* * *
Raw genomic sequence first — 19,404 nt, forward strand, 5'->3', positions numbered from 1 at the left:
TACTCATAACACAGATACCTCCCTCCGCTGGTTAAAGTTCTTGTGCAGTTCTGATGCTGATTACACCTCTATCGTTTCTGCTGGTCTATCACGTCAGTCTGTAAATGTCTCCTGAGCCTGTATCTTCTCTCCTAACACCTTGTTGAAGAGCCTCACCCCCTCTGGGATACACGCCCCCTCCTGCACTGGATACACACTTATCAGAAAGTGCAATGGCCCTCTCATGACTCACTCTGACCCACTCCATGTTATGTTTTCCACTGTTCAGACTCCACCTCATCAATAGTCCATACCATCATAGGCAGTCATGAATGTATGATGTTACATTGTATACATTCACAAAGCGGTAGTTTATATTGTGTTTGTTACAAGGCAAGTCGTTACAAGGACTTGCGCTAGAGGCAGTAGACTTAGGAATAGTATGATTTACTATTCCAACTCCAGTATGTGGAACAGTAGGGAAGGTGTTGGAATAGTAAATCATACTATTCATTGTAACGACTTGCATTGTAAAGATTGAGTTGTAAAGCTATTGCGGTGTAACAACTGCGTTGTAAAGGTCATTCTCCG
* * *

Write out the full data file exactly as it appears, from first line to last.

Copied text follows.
Raw genomic sequence first — 19,404 nt, forward strand, 5'->3', positions numbered from 1 at the left:
TACTCATAACACAGATACCTCCCTCCGCTGGTTAAAGTTCTTGTGCAGTTCTGATGCTGATTACACCTCTATCGTTTCTGCTGGTCTATCACGTCAGTCTGTAAATGTCTCCTGAGCCTGTATCTTCTCTCCTAACACCTTGTTGAAGAGCCTCACCCCCTCTGGGATACACGCCCCCTCCTGCACTGGATACACACTTATCAGAAAGTGCAATGGCCCTCTCATGACTCACTCTGACCCACTCCATGTTATGTTTTCCACTGTTCAGACTCCACCTCATCAATAGTCCATACCATCATAGGCAGTCATGAATGTATGATGTTACATTGTATACATTCACAAAGCGGTAGTTTATATTGTGTTTGTTACAAGGCAAGTCGTTACAAGGACTTGCGCTAGAGGCAGTAGACTTAGGAATAGTATGATTTACTATTCCAACTCCAGTATGTGGAACAGTAGGGAAGGTGTTGGAATAGTAAATCATACTATTCATTGTAACGACTTGCATTGTAAAGATTGAGTTGTAAAGCTATTGCGGTGTAACAACTGCGTTGTAAAGGTCATTCTCCG